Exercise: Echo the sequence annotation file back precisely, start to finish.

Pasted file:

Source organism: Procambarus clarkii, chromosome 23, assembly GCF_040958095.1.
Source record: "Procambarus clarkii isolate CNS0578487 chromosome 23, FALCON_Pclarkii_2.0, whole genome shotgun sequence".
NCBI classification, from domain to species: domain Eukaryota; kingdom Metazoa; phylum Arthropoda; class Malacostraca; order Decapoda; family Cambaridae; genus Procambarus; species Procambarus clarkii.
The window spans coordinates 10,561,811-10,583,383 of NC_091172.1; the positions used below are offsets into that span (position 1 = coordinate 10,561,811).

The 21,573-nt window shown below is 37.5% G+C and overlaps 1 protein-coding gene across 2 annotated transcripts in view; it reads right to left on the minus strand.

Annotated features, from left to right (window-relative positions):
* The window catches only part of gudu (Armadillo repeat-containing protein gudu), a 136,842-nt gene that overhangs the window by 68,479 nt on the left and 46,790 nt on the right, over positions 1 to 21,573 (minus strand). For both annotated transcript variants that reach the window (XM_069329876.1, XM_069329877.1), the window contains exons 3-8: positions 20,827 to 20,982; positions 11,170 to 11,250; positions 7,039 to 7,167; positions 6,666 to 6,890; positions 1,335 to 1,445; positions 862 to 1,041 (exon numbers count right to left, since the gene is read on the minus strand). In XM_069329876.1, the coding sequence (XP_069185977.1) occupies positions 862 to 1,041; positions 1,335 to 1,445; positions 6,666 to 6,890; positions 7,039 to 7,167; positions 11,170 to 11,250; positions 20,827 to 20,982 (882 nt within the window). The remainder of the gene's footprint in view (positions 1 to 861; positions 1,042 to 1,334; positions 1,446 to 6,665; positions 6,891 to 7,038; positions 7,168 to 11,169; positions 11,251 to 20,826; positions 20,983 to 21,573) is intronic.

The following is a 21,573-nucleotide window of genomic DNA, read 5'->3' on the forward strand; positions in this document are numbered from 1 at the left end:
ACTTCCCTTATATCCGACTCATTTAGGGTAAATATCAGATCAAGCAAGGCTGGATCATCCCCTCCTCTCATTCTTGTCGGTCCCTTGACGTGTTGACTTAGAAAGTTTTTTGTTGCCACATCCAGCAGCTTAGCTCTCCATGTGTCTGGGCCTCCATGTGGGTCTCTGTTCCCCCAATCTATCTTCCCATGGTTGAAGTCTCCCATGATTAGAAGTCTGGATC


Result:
Source organism: Procambarus clarkii, chromosome 23, assembly GCF_040958095.1.
Source record: "Procambarus clarkii isolate CNS0578487 chromosome 23, FALCON_Pclarkii_2.0, whole genome shotgun sequence".
NCBI classification, from domain to species: domain Eukaryota; kingdom Metazoa; phylum Arthropoda; class Malacostraca; order Decapoda; family Cambaridae; genus Procambarus; species Procambarus clarkii.
The window spans coordinates 10,561,811-10,583,383 of NC_091172.1; the positions used below are offsets into that span (position 1 = coordinate 10,561,811).

The 21,573-nt window shown below is 37.5% G+C and overlaps 1 protein-coding gene across 2 annotated transcripts in view; it reads right to left on the minus strand.

Annotated features, from left to right (window-relative positions):
* The window catches only part of gudu (Armadillo repeat-containing protein gudu), a 136,842-nt gene that overhangs the window by 68,479 nt on the left and 46,790 nt on the right, over positions 1 to 21,573 (minus strand). For both annotated transcript variants that reach the window (XM_069329876.1, XM_069329877.1), the window contains exons 3-8: positions 20,827 to 20,982; positions 11,170 to 11,250; positions 7,039 to 7,167; positions 6,666 to 6,890; positions 1,335 to 1,445; positions 862 to 1,041 (exon numbers count right to left, since the gene is read on the minus strand). In XM_069329876.1, the coding sequence (XP_069185977.1) occupies positions 862 to 1,041; positions 1,335 to 1,445; positions 6,666 to 6,890; positions 7,039 to 7,167; positions 11,170 to 11,250; positions 20,827 to 20,982 (882 nt within the window). The remainder of the gene's footprint in view (positions 1 to 861; positions 1,042 to 1,334; positions 1,446 to 6,665; positions 6,891 to 7,038; positions 7,168 to 11,169; positions 11,251 to 20,826; positions 20,983 to 21,573) is intronic.

The following is a 21,573-nucleotide window of genomic DNA, read 5'->3' on the forward strand; positions in this document are numbered from 1 at the left end:
ACTTCCCTTATATCCGACTCATTTAGGGTAAATATCAGATCAAGCAAGGCTGGATCATCCCCTCCTCTCATTCTTGTCGGTCCCTTGACGTGTTGACTTAGAAAGTTTTTTGTTGCCACATCCAGCAGCTTAGCTCTCCATGTGTCTGGGCCTCCATGTGGGTCTCTGTTCCCCCAATCTATCTTCCCATGGTTGAAGTCTCCCATGATTAGAAGTCTGGATC